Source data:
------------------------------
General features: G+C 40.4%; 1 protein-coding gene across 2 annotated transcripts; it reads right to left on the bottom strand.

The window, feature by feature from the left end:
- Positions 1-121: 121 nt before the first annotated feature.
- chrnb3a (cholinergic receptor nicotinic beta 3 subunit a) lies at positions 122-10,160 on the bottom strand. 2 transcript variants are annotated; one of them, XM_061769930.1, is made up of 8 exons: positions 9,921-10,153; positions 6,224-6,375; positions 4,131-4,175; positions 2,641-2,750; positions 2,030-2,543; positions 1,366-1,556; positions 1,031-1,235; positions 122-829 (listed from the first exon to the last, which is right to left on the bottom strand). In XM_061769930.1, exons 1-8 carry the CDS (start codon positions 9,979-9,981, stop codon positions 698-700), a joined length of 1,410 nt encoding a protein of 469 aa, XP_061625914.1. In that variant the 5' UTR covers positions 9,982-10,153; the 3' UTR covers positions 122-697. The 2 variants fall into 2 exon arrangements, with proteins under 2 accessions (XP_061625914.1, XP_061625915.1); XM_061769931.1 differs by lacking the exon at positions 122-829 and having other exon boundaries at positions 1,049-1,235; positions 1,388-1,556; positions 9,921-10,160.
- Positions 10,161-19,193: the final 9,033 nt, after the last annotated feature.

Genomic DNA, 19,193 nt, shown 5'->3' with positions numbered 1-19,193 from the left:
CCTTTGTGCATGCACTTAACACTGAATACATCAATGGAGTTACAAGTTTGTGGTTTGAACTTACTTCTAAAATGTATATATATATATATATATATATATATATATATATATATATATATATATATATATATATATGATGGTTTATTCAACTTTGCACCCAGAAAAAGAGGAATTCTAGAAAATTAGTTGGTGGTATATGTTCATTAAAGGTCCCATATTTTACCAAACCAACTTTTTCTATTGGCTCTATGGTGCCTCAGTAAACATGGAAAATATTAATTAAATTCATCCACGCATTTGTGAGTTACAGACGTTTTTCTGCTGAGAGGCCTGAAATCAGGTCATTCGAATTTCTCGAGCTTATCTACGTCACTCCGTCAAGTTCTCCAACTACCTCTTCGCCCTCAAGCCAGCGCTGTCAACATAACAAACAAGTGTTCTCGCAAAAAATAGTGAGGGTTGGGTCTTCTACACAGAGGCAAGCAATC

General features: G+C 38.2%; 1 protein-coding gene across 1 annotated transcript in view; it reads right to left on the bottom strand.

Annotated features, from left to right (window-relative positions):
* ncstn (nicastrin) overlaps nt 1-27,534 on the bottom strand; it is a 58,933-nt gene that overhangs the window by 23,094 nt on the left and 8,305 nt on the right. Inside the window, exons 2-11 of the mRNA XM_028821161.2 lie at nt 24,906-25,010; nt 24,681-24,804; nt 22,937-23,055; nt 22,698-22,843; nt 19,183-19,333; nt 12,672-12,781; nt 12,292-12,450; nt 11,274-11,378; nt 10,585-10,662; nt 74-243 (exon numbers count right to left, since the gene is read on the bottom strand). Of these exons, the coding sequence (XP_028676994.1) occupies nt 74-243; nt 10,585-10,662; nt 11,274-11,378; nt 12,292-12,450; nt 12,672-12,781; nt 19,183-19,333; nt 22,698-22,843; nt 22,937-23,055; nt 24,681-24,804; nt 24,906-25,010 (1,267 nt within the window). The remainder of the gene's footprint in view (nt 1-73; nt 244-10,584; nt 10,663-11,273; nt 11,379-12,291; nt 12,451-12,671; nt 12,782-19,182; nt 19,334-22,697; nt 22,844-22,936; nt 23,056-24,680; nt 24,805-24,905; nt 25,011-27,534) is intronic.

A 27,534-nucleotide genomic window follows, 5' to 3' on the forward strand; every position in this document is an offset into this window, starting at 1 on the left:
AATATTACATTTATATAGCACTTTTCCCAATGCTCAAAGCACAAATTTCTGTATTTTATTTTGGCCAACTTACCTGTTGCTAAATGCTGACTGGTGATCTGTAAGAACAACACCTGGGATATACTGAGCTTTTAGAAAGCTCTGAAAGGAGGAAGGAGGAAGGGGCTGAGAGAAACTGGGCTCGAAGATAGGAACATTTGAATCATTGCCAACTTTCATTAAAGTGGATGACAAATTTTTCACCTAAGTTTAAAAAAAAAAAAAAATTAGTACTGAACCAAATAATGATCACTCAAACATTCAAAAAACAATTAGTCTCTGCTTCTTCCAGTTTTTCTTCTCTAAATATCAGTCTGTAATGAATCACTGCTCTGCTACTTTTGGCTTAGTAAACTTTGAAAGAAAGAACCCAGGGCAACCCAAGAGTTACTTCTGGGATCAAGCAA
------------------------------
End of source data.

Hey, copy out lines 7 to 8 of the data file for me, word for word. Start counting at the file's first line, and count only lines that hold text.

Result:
CCTTTGTGCATGCACTTAACACTGAATACATCAATGGAGTTACAAGTTTGTGGTTTGAACTTACTTCTAAAATGTATATATATATATATATATATATATATATATATATATATATATATATATATATATATATATGATGGTTTATTCAACTTTGCACCCAGAAAAAGAGGAATTCTAGAAAATTAGTTGGTGGTATATGTTCATTAAAGGTCCCATATTTTACCAAACCAACTTTTTCTATTGGCTCTATGGTGCCTCAGTAAACATGGAAAATATTAATTAAATTCATCCACGCATTTGTGAGTTACAGACGTTTTTCTGCTGAGAGGCCTGAAATCAGGTCATTCGAATTTCTCGAGCTTATCTACGTCACTCCGTCAAGTTCTCCAACTACCTCTTCGCCCTCAAGCCAGCGCTGTCAACATAACAAACAAGTGTTCTCGCAAAAAATAGTGAGGGTTGGGTCTTCTACACAGAGGCAAGCAATC

General features: G+C 38.2%; 1 protein-coding gene across 1 annotated transcript in view; it reads right to left on the bottom strand.